Just the association of blood pressure and diabetes, exercise and how that improves your cardiovascular health. Or when your family member is having heart attacks, you don’t understand that there could be a family connection and that it could happen to you as well. So just some of those things, that just the connection isn’t there. Like “Oh, my mother had a stroke but that has nothing to do with me.” “Oh, a heart attack? I won’t have a heart attack, I’m a woman.” You know, those kinds of just not understanding the connection between a healthy lifestyle – I’m going to just say healthy lifestyle, clean living – and your health. Just not even understanding that there’s a connection there and just having to explain just those basic things. So that’s what started me on the journey of writing this book because I was like, “we need to get these women up to speed, at least understand the basics and then we can move forward. When we’re all on at least one step, when we’re all on the same page, then we can learn more.
Daniel Lobell: (34:46)
Right. I mean, ever since I started eating healthy, it’s shocking to me, just the commercials and just seeing what people are eating and drinking and the lack of movement. And I was part of it! And now that I’m moving away from it, it’s just like, “whoa.” I was caught up in this whole thing, this whole unhealthy American lifestyle. I don’t know how or when it got so bad, but it’s really shockingly bad – just driving around my neighborhood, the billboards – one after another – promote bad health.
Dr. Jacqueline Eubany: (35:25)
Yeah, absolutely. Absolutely. So kudos to you for making these lifestyle changes. You will be all the better for it.
Daniel Lobell: (35:35)
I hope people will read your book and out your stuff on Doctorpedia and follow suit. I came up with my idea for the app that checks [laughs] how blocked your arteries are, but there are actually some apps out there that people can download and check their heart rhythms, blood pressure and so on. Do you find that these apps actually make patients more paranoid about their heart health or are they helpful?
Dr. Jacqueline Eubany: (36:01)
It can be helpful sometimes. It can be helpful in patients who for instance have – maybe they have high blood pressure and you want them to monitor their blood pressures at home on a regular basis so that as a physician, I know how to adjust their medications. So they bring me these charts of what their blood pressure has been doing over the past few weeks or months and that’s an app of them recording it and downloading it, so it could be helpful in that case. And then on the other hand though, for those Apple Watches that can monitor your heart rhythm and can sometimes tell you if you have an irregular heart rhythm that could possibly be atrial fibrillation. You have a lot of people who are anxious and come to see you, it just generates more doctors visits.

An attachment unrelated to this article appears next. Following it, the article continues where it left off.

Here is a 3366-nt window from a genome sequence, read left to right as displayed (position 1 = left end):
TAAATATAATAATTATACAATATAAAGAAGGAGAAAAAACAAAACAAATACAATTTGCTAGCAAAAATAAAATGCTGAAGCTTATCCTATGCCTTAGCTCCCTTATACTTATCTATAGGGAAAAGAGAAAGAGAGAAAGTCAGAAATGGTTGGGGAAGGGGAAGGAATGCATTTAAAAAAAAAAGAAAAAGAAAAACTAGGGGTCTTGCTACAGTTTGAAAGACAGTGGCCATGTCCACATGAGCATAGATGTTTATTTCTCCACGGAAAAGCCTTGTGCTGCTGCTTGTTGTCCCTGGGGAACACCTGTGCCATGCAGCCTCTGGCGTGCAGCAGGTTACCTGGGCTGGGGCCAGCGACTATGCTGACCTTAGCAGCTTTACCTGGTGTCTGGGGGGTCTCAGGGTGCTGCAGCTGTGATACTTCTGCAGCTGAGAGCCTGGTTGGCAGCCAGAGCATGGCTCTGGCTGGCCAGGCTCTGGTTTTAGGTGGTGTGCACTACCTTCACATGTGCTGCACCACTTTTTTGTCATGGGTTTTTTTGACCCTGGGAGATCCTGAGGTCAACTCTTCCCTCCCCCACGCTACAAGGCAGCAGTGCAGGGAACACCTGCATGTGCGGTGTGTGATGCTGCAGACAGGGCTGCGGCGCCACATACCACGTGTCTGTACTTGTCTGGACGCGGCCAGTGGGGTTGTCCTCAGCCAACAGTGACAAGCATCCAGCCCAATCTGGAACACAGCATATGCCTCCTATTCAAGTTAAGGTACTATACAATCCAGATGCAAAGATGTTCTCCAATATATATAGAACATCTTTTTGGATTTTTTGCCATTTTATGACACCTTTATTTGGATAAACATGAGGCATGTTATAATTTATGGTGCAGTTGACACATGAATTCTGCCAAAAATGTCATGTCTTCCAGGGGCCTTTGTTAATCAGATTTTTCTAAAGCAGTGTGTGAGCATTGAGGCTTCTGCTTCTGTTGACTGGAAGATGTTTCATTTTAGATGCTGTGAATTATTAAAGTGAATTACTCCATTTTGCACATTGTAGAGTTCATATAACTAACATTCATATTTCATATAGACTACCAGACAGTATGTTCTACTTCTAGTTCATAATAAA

Daniel Lobell: (37:04)
[Laughs] That’s a good thing, at least on your end. Right? You’ve got people coming in.
Dr. Jacqueline Eubany: (37:09)
Daniel Lobell: (37:09)
How can Doctorpedia assist the online health space?
Dr. Jacqueline Eubany: (37:14)
I think just having good information about health conditions by reputable doctors is a good idea. Like for instance, if I have a patient who has some kind of heart ailment and I need to do a procedure on them. They come and they sit, and you talk to them for 30 minutes or what have you. Your patients probably only pick up about 10% of what you say because it’s all a lot of information for one visit. So I would see where they can go home and they can watch [videos on] the website, learn more, and then they can come back for another visit. This way, the second time around they’ve heard you, they’ve heard Doctorpedia and they have more questions, more informed questions because they understand a little bit more. So it can help educate patients when they leave the doctor’s office, because a lot of times, like I said, in a doctor’s office, you don’t have very long to be with the patient, you just blurt out all of this information to them, “risk factors, blah, blah, blah, see you later.” And it’s just a lot for them to digest. So going to a website where things are explained in a lot of detail in layman’s terms by doctors–
Daniel Lobell: (38:41)
–hey, those are my kind of terms! [Laughs]
Dr. Jacqueline Eubany: (38:41)
Right, exactly! So I think that’s a good idea.
Daniel Lobell: (38:43)
Yeah, definitely. So I know that you like to scuba dive and horseback ride and you bike, would you recommend these activities to patients and what is the best place that you’ve visited while you’ve been scuba diving?
Dr. Jacqueline Eubany: (38:57)